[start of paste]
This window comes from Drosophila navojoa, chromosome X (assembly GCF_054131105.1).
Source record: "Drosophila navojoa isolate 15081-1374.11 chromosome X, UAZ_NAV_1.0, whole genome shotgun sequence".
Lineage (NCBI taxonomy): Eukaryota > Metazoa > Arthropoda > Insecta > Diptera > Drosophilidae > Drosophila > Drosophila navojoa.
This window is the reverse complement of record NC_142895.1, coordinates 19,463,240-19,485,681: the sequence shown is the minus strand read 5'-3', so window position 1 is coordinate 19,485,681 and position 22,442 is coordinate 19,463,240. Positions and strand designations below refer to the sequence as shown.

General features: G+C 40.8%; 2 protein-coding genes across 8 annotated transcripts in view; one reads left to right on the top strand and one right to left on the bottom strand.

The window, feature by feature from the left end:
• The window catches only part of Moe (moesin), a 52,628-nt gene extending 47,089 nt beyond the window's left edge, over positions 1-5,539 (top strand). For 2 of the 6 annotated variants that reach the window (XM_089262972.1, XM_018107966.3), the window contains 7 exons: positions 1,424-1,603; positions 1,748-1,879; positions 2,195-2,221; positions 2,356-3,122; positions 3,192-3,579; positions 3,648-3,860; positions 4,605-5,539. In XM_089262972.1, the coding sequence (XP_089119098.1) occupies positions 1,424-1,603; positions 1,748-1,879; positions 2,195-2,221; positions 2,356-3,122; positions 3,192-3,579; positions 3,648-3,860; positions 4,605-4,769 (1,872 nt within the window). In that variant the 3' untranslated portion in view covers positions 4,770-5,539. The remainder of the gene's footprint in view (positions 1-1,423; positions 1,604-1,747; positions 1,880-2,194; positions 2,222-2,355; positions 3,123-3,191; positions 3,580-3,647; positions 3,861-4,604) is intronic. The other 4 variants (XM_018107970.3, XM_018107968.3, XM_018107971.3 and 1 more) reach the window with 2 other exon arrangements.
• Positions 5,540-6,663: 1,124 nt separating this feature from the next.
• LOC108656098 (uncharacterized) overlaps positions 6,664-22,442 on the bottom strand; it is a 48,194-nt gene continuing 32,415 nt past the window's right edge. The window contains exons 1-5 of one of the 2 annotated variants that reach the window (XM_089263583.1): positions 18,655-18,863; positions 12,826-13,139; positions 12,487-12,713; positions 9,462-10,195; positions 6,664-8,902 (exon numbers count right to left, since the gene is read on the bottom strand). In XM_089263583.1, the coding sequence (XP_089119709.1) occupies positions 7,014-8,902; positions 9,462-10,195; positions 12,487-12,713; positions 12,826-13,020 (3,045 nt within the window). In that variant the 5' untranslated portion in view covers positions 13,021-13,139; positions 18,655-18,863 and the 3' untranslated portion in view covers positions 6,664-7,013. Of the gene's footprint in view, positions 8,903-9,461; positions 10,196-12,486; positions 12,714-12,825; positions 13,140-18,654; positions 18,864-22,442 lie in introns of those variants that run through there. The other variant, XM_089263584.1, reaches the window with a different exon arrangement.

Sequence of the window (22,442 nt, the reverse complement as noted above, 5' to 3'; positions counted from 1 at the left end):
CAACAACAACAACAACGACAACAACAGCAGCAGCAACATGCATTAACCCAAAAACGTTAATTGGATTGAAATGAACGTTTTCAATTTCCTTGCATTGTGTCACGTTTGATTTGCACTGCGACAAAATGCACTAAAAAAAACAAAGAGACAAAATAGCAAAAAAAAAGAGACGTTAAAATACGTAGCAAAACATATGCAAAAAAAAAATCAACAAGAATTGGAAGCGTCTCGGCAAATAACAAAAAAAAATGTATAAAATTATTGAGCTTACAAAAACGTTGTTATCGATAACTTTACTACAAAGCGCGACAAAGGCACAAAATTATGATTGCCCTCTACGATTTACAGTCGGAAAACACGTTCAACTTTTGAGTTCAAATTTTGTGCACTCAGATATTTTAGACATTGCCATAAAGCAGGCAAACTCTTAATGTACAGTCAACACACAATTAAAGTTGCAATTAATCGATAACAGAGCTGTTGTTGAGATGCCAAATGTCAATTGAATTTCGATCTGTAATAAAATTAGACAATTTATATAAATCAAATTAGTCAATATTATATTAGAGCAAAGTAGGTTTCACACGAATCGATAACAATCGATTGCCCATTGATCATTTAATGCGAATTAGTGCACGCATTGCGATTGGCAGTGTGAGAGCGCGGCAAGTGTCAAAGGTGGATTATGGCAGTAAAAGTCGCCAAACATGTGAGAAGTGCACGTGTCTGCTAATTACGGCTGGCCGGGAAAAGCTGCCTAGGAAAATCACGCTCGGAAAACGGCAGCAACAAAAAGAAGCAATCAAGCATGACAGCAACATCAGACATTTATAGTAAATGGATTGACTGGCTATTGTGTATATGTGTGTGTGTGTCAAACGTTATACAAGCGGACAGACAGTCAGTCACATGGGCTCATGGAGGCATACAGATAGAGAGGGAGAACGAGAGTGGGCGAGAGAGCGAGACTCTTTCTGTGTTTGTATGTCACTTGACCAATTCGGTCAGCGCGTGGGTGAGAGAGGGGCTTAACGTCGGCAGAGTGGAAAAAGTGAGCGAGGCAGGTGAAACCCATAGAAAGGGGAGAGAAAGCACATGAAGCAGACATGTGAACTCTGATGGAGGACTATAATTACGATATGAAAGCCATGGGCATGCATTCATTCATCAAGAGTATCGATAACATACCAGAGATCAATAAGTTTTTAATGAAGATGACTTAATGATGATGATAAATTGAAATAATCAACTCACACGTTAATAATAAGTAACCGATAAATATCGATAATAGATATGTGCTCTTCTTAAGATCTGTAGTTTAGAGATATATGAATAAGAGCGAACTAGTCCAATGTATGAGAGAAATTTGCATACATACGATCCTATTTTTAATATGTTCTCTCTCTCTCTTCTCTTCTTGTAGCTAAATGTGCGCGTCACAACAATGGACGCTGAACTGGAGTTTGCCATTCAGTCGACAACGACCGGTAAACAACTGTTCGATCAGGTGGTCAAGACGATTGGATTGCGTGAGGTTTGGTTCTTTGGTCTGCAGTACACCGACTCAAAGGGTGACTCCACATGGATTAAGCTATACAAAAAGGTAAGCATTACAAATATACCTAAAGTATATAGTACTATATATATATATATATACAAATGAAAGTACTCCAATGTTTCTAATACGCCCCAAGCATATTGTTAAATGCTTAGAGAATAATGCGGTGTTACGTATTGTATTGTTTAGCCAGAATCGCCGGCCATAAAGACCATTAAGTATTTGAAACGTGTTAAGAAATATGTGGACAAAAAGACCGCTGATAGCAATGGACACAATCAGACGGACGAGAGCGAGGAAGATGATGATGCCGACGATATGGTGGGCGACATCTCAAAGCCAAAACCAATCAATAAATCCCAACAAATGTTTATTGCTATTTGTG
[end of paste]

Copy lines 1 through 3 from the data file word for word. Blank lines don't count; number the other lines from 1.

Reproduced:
This window comes from Drosophila navojoa, chromosome X (assembly GCF_054131105.1).
Source record: "Drosophila navojoa isolate 15081-1374.11 chromosome X, UAZ_NAV_1.0, whole genome shotgun sequence".
Lineage (NCBI taxonomy): Eukaryota > Metazoa > Arthropoda > Insecta > Diptera > Drosophilidae > Drosophila > Drosophila navojoa.